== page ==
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Year : 2022  |  Volume : 67  |  Issue : 6  |  Page : 799-802
Naevus spinofiliformis: A novel variant of organoid epidermal naevus

Department of Dermatology, Lady Hardinge Medical College, New Delhi, India

Date of Web Publication23-Feb-2023

Correspondence Address:
Sneha Sonker
Department of Dermatology, Lady Hardinge Medical College, New Delhi
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Source of Support: None, Conflict of Interest: None

DOI: 10.4103/ijd.ijd_542_22

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How to cite this article:
Mendiratta V, Sonker S. Naevus spinofiliformis: A novel variant of organoid epidermal naevus. Indian J Dermatol 2022;67:799-802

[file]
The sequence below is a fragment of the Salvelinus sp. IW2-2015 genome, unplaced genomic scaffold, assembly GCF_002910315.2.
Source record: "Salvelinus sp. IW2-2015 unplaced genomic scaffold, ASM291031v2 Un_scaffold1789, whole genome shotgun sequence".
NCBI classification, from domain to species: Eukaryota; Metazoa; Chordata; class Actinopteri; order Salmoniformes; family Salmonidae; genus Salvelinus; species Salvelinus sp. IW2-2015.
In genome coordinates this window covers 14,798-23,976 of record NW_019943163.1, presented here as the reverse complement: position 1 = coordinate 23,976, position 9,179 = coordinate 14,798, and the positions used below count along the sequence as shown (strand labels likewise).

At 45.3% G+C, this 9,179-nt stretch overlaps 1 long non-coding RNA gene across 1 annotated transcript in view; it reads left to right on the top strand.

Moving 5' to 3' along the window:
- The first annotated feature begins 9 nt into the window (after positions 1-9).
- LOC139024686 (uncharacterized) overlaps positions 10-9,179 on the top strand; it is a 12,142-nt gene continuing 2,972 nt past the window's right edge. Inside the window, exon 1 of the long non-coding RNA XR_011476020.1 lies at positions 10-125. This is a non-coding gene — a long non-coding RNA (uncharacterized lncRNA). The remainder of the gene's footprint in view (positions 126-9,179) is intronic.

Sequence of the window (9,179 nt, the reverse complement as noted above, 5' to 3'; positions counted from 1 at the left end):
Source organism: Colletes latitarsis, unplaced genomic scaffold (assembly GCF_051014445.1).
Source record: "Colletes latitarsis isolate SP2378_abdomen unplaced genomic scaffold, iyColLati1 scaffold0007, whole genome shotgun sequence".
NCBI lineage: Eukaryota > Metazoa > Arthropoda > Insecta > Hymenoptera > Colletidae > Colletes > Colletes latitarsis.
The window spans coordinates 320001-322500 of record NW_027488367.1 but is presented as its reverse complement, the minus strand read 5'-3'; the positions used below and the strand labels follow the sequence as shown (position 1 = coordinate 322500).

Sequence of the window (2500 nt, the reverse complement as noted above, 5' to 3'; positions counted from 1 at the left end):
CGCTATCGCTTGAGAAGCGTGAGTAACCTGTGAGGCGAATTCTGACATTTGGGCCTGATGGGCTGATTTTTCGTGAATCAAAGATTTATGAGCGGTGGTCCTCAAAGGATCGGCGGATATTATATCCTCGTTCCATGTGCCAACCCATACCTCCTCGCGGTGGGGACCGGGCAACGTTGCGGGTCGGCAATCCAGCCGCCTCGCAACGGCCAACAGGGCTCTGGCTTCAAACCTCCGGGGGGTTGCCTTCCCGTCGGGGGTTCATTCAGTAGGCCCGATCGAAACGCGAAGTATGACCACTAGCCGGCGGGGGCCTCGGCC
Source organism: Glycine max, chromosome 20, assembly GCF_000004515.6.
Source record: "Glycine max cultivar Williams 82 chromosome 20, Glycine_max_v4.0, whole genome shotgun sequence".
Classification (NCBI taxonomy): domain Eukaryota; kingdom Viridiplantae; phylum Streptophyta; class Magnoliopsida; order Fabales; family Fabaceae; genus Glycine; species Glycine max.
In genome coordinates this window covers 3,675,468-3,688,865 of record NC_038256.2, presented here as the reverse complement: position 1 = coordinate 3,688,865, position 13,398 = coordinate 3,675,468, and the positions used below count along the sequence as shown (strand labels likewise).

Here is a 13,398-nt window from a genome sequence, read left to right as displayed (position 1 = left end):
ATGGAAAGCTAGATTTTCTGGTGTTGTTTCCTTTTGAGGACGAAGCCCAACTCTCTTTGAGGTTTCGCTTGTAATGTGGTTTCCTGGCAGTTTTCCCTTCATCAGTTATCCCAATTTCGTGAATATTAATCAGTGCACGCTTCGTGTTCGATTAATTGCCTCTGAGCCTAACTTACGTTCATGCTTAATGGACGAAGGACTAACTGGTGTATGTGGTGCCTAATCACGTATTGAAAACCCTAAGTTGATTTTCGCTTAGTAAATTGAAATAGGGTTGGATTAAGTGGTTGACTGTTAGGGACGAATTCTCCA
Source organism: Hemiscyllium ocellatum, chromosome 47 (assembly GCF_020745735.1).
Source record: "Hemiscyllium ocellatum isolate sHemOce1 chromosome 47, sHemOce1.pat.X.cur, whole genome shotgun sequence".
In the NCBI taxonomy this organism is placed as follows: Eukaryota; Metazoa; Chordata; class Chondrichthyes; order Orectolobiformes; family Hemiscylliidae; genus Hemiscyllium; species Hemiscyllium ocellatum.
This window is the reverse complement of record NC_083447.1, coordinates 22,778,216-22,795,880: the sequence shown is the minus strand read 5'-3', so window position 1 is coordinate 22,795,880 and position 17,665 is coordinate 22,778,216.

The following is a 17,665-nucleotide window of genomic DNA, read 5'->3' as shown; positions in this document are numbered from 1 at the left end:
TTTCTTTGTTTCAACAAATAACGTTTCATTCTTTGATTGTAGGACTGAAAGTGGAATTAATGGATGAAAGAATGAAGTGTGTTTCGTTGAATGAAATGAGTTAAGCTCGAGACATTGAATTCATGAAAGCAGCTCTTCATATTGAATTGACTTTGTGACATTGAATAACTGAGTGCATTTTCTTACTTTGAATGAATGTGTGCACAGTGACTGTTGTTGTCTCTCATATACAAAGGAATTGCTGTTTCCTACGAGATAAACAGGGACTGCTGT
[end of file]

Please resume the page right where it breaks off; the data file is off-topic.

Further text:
How to cite this URL:
Mendiratta V, Sonker S. Naevus spinofiliformis: A novel variant of organoid epidermal naevus. Indian J Dermatol [serial online] 2022 [cited 2023 Mar 31];67:799-802. Available from:


Epidermal naevi (EN) are benign congenital hamartomas that result from post-zygotic mutations and comprise organoid and non-organoid (keratinocytic) types.[1] We report an unusual organoid naevus that has so far, to our knowledge, not being recognized as a distinct entity. We propose the term 'naevus spinofiliformis' for this novel presentation with multiple spinous projections and filiform hyperkeratotic lesions.